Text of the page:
I recalled an article posted on this site a few years back and believe that it is still on point. A portion of it follows below. For years we have had a Memo of Direction available on our website for those that need a little assistance in getting started with some practice continuation planning. We made it a WORD document so that it can be changed to suit your needs. I will not even be offended if you take our name out and put in another’s. I would prefer someone else be designated rather than no one.
One of Debbie’s and my monthly pleasures is shopping at a local Kansas City antiques center which is only open during the “First Friday” weekend. This particular store epitomizes the word eclectic, and has been the source of numerous purchases. Recently I noticed a couple of 50’s era stools which, although I had no need for them, I thought were really cool. They had been marked at $85 each, but having noticed them not selling for a couple of months, I thought I would flash my negotiation skills and see if I could buy the pair for about $120. Imagine my surprise in finding them not in the usual display but positioned in one of those out-the-door bargain locations for $25 each. Interestingly, though I would have been proud to have bought them for $120, I found myself a little reluctant to hand the cashier $50 for the pair. What happened? Why did it no longer seem like such a good deal?
Obviously the chairs had not changed, nor did the store change their marketing format. The fact is, my perception of their value changed. The chairs went from being kitschy, industrial décor to clearance sale items. Ultimately, I did buy them, but the feeling of victory was tainted.
I have always felt that one of the real blessings and privileges of holding a license to practice dentistry was the ability to control your work environment. You can practice where you want, with whom you choose, at the pace you prefer, doing procedures within your comfort zone and for patients you enjoy treating. Believe me, not many other types of employment allows this sort of flexibility. When you combine this with the lack of oversight (my barber is subject to annual unannounced state inspections of his shop), the practice of dentistry creates a lot of business diversity.
The flip side of this is that very few practices are the same, and from a marketing standpoint, that presents some challenges. While sellers are understandably proud of their businesses, they have created practices for their personal benefit, style and performance level, and prospective buyers often have a different vision. The result is that when the young doctor tells me they are looking for the “Perfect Opportunity”, the sad fact is that I don’t have any in our inventory. Truth be known, I have yet to have a listing without some sort of flaw when compared to the buyer’s wish list. Whether it is the location, staff, revenue, procedure mix, insurance participation, Medicaid, parking lot, bridge construction, curb appeal, lease, technology, geography, equipment, or patient base, something is always at issue. Surprisingly, if properly appraised, price is usually way down the list of concerns.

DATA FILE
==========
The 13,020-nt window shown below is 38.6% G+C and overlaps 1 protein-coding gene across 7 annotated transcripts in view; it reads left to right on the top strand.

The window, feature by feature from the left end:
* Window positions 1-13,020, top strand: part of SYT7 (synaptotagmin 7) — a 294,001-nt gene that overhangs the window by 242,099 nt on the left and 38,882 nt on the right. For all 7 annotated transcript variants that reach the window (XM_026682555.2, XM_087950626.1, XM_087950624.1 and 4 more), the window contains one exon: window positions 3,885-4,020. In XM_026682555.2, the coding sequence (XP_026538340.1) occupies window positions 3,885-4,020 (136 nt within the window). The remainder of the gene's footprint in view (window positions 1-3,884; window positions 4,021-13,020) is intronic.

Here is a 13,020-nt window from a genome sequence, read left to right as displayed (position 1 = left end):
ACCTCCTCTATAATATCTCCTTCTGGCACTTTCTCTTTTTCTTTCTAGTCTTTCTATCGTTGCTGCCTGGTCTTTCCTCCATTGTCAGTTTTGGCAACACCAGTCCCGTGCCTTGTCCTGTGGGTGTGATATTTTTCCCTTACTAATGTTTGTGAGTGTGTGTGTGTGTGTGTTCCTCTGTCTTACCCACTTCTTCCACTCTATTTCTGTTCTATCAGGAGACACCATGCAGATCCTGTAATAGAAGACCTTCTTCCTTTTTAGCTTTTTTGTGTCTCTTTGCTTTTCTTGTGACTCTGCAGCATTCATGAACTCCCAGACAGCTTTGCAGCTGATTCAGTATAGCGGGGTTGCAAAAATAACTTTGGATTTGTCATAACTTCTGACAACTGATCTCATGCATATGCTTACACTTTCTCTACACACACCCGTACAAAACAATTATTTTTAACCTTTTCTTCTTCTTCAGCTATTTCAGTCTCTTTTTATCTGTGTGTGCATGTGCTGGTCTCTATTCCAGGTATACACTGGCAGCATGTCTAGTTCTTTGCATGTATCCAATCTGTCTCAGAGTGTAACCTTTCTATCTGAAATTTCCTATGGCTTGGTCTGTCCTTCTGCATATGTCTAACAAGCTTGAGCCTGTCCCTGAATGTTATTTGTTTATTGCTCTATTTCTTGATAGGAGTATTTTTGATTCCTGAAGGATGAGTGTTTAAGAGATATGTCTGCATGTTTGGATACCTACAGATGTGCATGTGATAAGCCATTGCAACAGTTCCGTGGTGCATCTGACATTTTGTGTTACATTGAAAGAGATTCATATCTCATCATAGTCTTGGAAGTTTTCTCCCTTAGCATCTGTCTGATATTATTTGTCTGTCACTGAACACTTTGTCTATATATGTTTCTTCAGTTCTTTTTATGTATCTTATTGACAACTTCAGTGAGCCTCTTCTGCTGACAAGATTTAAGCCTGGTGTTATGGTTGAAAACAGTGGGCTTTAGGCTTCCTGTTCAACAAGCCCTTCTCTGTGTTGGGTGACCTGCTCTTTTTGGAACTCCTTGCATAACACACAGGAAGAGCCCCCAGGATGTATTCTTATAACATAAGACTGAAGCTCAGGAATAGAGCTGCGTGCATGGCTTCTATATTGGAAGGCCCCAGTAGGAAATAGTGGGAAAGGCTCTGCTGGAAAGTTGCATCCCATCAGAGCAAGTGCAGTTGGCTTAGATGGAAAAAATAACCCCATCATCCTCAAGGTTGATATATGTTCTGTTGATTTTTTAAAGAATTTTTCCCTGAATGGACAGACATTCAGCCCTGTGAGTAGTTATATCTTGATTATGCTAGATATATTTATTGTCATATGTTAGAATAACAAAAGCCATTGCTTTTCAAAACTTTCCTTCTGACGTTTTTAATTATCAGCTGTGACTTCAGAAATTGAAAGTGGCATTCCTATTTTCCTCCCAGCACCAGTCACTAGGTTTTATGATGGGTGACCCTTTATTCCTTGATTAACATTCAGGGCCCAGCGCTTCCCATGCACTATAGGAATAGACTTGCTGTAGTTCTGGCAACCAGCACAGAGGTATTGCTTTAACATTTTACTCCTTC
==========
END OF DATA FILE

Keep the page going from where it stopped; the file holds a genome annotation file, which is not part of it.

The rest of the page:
Having graduated from dental school in 1977, I’m closing in on 40 years of serving and observing our profession. From this perspective, I’m becoming more and more aware of how much of life runs in predictable cycles.
Thinking of myself and many of my peers, I see that our personal lives are very similar to each other in many ways. With some notable exceptions, most of us grew up in somewhat stable home environs, made it through college and dental school, married, had children, and found that dentistry provided a reasonably rewarding career for many years. Now we can see the same cycle repeating with our own children.
I was recently asked to serve on the Sustainability Task Force at my church. It seems that many churches, non-profits and businesses in general are asking members and constituents to sit down and focus on what factors may influence the long term survivability of their organizations and to make plans and recommendations to deal with those issues. This trend is not so much about organizational goals and mission statements as much as it is about the ability to physically survive into the future. Maybe the recent pain of the Great Recession has taught us a few lessons. Topics of discussion might include changing demographics, staff succession plans, physical property needs and management of the organization’s endowments. It occurred to me rather quickly that dental practices could certainly benefit from a similar introspective process.